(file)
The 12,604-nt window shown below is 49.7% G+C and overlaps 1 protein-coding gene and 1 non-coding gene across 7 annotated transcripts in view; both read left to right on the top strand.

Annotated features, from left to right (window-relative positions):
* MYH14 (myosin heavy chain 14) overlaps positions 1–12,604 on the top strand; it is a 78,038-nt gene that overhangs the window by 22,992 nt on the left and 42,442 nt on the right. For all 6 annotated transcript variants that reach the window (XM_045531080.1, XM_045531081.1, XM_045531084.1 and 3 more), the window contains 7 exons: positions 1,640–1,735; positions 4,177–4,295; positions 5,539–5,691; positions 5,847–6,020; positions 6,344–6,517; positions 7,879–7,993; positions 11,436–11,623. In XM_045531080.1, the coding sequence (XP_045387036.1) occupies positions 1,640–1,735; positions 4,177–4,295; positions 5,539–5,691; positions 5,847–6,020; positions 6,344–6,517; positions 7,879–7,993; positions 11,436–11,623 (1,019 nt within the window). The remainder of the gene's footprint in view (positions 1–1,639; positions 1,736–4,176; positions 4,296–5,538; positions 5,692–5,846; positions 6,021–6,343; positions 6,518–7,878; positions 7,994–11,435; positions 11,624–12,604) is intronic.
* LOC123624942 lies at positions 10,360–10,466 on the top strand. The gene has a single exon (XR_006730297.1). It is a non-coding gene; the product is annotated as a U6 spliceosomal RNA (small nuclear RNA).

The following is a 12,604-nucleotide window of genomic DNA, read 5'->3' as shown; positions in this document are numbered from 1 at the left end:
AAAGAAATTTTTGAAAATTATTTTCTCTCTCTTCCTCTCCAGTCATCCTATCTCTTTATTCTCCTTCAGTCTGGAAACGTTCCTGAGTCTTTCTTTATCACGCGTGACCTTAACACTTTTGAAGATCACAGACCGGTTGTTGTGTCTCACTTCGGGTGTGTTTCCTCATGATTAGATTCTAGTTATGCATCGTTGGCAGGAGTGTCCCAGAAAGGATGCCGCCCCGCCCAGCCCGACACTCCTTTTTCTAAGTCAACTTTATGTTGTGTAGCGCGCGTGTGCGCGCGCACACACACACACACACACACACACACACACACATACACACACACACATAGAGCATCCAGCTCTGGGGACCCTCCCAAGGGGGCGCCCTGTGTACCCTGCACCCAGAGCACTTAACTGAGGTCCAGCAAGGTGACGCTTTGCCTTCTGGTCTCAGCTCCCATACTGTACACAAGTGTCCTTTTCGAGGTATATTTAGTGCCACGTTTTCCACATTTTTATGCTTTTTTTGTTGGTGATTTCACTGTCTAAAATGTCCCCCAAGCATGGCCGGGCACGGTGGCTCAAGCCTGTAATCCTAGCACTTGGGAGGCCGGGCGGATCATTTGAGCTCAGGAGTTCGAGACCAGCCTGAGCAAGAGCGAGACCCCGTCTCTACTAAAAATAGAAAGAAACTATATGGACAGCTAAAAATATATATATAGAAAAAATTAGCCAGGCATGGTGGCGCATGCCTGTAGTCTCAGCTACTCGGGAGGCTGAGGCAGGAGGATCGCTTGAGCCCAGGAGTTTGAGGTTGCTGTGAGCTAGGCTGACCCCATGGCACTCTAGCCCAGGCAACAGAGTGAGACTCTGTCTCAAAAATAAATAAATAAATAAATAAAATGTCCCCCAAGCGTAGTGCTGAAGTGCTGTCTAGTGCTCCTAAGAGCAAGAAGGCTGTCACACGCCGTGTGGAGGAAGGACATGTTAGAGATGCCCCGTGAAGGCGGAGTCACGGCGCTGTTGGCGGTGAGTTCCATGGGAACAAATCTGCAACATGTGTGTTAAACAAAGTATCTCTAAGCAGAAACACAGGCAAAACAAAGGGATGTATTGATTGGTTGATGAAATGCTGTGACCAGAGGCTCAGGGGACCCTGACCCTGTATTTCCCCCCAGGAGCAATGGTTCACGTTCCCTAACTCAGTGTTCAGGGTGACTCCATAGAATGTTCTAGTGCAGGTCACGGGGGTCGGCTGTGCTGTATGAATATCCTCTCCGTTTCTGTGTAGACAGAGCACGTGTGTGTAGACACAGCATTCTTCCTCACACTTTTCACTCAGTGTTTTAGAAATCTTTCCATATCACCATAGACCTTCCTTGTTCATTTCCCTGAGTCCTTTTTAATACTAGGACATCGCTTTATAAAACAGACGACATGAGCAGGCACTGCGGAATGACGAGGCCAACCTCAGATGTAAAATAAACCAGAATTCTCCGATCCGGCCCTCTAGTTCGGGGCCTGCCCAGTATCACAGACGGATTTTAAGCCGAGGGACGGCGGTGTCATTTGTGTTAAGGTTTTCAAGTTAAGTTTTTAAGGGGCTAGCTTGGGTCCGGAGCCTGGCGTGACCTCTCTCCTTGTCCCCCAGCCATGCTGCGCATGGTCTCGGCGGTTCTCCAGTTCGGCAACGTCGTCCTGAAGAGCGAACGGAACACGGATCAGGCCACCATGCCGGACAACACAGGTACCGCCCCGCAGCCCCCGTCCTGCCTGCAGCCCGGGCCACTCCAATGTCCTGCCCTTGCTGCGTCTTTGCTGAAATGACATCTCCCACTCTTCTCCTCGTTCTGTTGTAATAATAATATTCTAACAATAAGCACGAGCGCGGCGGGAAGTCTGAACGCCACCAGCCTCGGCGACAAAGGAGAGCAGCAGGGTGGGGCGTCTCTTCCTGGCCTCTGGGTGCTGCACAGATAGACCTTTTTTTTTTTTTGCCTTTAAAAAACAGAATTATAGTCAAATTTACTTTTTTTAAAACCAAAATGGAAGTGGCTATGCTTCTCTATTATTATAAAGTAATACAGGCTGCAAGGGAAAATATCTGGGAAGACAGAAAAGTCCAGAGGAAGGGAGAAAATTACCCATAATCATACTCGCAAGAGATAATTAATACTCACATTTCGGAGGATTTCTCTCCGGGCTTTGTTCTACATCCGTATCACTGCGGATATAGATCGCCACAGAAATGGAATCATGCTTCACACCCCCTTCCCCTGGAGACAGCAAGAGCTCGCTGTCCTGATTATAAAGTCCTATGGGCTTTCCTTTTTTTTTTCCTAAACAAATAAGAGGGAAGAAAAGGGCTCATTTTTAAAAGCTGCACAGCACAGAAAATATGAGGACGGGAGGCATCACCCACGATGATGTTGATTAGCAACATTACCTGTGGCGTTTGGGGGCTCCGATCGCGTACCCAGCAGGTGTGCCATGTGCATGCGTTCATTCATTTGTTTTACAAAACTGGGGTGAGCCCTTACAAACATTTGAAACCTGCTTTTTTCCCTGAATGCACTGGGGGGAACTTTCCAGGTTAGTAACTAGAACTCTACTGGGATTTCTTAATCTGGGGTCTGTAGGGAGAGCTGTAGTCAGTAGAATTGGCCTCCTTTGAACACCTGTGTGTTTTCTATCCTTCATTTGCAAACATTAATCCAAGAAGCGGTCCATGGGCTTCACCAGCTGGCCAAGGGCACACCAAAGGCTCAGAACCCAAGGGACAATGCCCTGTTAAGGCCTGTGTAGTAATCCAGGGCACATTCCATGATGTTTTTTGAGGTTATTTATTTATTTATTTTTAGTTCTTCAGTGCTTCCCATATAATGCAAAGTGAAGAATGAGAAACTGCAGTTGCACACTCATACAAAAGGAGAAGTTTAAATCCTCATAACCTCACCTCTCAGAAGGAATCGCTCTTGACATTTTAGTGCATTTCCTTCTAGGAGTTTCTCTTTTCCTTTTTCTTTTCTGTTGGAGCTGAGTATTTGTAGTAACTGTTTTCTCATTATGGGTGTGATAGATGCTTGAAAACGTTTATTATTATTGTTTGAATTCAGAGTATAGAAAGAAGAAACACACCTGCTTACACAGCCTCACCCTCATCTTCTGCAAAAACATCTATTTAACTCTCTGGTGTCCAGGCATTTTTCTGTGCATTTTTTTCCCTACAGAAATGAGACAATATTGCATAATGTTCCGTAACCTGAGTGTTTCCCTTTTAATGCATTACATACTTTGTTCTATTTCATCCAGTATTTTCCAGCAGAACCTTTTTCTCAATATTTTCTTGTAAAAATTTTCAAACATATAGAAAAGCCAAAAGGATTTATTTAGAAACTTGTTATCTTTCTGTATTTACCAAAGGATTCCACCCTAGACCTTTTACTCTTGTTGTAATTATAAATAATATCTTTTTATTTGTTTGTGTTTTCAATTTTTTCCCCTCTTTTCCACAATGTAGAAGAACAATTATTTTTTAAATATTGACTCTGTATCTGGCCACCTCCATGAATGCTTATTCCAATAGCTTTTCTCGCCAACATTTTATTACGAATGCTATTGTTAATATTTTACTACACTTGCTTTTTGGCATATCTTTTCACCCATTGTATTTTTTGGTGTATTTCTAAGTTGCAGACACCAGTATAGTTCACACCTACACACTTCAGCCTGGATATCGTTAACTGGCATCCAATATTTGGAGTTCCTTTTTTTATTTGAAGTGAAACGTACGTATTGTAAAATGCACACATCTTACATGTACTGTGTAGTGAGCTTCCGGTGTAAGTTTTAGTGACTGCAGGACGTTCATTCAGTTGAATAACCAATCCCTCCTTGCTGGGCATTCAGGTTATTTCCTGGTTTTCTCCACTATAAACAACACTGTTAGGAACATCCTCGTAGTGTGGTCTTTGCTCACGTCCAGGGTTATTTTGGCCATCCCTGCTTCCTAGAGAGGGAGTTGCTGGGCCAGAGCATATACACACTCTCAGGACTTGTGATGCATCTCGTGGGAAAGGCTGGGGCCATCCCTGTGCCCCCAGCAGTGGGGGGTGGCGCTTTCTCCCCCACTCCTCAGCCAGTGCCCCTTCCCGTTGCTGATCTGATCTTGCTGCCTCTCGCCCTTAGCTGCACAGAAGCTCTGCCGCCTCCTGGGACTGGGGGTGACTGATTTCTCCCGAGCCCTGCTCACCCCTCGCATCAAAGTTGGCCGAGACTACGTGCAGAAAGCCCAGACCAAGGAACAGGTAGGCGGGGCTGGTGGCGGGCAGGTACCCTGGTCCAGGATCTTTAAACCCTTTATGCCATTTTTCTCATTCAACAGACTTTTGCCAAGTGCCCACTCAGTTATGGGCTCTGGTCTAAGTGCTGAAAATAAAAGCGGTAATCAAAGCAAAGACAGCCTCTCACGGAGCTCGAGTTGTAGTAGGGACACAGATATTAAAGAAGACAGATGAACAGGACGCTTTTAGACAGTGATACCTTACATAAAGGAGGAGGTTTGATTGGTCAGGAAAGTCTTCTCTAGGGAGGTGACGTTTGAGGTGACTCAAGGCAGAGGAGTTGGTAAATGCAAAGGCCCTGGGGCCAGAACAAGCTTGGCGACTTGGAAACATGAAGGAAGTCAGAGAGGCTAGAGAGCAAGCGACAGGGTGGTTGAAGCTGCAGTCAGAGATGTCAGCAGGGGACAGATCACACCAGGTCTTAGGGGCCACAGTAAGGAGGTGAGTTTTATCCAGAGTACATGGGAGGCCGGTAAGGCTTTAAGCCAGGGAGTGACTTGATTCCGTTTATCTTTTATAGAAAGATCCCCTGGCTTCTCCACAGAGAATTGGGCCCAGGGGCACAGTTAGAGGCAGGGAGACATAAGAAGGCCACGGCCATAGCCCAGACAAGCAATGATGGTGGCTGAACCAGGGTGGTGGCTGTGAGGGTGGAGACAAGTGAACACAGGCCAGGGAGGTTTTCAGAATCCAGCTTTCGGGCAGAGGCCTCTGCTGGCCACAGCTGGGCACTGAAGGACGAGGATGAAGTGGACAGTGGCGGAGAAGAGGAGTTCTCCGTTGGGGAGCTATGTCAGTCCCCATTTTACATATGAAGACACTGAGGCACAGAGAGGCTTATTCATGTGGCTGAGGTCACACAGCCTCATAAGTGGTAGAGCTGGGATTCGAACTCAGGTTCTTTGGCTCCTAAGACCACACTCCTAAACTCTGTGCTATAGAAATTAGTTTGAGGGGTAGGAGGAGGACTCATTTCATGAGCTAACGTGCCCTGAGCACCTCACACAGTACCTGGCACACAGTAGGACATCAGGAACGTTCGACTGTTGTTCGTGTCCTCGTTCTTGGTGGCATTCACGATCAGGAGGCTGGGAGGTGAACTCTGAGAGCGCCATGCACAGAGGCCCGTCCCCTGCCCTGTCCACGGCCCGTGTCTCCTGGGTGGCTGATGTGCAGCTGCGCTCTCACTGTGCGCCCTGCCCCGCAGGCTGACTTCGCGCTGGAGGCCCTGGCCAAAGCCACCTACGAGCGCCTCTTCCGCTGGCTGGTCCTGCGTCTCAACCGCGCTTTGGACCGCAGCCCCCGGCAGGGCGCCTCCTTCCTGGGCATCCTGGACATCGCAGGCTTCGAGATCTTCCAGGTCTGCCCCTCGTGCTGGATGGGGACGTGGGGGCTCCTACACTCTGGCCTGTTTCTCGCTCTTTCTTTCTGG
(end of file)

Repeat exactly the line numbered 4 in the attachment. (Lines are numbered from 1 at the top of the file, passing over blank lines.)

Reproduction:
* LOC123624942 lies at positions 10,360–10,466 on the top strand. The gene has a single exon (XR_006730297.1). It is a non-coding gene; the product is annotated as a U6 spliceosomal RNA (small nuclear RNA).